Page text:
The new Kanaloa Hawai‘i Rugby team management says it didn’t believe it needed to ask permission to use Rarotonga’s distinctive Tangaroa in its branding.
Chief executive Tracy Atiga first said Cook Islanders could not claim ownership of an atua who was an ancestor of all Polynesians. But, after an outcry, Atiga has issued an apology through Cook Islands News. She acknowledging the depiction was unique and meaningful to the people of Rarotonga.
It came as Cook Islanders threatened the rugby franchise with a legal challenge, through the World Intellectual Property Organisation. The team branding was decried as “disrespectful and culturally insensitive”.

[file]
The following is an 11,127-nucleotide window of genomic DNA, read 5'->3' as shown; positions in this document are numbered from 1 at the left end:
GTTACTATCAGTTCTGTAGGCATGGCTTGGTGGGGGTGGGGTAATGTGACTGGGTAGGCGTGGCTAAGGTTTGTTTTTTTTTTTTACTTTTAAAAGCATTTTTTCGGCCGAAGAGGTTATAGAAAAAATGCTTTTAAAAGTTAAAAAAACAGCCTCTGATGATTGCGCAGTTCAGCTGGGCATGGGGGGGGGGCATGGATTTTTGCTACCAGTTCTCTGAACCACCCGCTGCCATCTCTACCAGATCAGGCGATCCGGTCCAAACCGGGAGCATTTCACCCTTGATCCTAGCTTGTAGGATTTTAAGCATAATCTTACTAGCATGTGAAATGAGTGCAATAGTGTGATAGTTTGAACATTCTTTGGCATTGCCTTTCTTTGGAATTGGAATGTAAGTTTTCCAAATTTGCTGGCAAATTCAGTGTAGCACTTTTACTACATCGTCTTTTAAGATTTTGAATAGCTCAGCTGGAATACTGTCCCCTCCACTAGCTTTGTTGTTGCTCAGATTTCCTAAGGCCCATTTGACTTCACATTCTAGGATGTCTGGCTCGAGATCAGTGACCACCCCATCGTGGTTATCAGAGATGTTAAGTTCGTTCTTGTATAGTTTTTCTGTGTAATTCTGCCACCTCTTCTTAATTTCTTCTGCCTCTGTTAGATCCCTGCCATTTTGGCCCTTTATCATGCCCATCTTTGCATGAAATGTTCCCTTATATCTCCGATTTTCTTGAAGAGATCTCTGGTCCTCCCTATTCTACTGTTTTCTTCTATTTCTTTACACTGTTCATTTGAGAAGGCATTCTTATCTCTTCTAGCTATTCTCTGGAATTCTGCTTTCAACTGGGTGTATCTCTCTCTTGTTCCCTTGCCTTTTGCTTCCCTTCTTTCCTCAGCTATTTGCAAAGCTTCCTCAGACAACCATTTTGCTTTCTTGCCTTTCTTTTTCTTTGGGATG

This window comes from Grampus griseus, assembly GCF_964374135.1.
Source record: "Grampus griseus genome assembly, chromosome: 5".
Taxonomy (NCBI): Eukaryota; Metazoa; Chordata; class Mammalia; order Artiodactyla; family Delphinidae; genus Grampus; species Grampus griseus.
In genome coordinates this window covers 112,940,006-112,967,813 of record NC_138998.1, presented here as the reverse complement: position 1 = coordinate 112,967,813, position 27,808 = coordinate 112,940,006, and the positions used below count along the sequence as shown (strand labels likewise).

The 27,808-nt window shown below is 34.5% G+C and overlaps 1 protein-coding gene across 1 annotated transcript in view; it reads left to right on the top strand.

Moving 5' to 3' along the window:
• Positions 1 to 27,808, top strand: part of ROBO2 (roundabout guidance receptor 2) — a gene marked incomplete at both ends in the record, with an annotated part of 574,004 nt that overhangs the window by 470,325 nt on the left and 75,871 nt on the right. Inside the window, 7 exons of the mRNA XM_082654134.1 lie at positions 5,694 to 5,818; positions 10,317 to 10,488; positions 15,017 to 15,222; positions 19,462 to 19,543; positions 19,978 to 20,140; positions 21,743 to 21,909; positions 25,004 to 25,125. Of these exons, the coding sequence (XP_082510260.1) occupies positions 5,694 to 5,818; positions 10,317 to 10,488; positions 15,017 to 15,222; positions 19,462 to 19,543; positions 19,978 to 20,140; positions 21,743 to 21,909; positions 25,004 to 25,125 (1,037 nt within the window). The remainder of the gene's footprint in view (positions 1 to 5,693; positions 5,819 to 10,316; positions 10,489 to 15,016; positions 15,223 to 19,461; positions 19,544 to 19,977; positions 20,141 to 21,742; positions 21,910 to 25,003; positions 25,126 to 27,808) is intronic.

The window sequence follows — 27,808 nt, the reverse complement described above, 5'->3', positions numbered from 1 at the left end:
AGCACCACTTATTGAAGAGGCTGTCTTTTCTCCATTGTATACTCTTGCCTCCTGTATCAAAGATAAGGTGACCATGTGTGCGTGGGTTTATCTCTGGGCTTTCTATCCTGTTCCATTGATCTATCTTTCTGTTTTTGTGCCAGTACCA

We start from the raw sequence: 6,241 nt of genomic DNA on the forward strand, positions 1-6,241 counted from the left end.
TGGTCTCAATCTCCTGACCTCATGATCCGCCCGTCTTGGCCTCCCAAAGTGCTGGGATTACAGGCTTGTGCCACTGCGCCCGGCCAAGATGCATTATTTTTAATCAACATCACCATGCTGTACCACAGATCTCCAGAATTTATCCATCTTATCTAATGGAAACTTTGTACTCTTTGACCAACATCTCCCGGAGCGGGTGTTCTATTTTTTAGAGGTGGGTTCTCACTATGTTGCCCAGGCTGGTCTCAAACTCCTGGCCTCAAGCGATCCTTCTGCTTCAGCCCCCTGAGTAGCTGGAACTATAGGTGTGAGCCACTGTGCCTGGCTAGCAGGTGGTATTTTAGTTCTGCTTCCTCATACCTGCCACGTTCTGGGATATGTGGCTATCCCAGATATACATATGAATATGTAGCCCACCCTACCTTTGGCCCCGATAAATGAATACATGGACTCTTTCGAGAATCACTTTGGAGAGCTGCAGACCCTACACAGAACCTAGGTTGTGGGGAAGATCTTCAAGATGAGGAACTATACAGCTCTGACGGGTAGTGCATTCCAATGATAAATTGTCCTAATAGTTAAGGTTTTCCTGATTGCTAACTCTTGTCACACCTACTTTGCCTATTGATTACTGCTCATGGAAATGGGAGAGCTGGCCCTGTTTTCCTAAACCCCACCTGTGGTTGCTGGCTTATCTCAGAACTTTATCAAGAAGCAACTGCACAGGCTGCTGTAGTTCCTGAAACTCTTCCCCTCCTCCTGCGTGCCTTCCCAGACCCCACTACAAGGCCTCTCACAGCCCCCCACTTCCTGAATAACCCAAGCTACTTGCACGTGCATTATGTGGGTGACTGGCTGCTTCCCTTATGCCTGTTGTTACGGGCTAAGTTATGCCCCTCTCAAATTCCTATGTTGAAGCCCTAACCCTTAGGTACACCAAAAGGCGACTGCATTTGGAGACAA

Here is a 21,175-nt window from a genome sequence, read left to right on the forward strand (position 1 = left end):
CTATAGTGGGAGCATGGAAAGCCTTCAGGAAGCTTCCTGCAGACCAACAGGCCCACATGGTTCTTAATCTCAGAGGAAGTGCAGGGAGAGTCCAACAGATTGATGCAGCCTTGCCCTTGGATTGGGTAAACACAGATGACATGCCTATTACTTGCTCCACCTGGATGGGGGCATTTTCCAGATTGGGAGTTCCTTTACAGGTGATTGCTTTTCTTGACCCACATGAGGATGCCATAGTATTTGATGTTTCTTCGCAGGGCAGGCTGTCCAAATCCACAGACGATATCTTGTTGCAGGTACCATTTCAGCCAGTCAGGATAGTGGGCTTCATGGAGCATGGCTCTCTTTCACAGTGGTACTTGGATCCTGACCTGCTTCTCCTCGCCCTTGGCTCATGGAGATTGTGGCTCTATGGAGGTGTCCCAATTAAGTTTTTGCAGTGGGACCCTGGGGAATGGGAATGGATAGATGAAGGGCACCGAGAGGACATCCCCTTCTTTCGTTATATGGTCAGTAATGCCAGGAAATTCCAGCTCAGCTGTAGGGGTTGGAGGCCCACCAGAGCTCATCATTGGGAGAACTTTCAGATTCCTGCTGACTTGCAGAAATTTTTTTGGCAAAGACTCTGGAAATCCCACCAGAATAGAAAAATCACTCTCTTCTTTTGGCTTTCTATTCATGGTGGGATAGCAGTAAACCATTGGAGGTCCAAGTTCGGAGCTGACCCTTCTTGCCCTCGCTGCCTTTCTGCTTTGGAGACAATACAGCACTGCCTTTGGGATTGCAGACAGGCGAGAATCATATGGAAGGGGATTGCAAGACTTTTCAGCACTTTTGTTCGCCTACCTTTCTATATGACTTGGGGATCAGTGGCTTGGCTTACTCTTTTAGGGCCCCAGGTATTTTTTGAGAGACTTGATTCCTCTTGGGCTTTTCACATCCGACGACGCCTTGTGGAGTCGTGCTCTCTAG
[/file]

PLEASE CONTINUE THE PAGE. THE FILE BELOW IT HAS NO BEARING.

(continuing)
At his studio yesterday, Rarotonga’s master carver Mike Tavioni, who has published a book on the island’s traditional imagery, said the issue highlighted the need for a local organisation charged with protecting Cook Islands Maori knowledge.
The Rarotonga Tangaroa was distinct from the Kanaloa of Hawai‘i, the Ta‘aroa of Tahiti or the Tangaroa of Aotearoa. “My message to them is, I’m proud you’ve chosen a Rarotonga image because we all share the same demi-god, Tangaroa. I wish you could have asked first. But our bloodlines should then give you permission to use it – when you ask, of course!”
Tracy Atiga is Aotearoa Maori and Samoan, but spent three months working in Rarotonga.
She now admits it was a mistake for her to use Rarotonga’s Tangaroa without seeking permission. They would start afresh, she said, talking to Tavioni and other authorities, before creating a new Tangaroa image.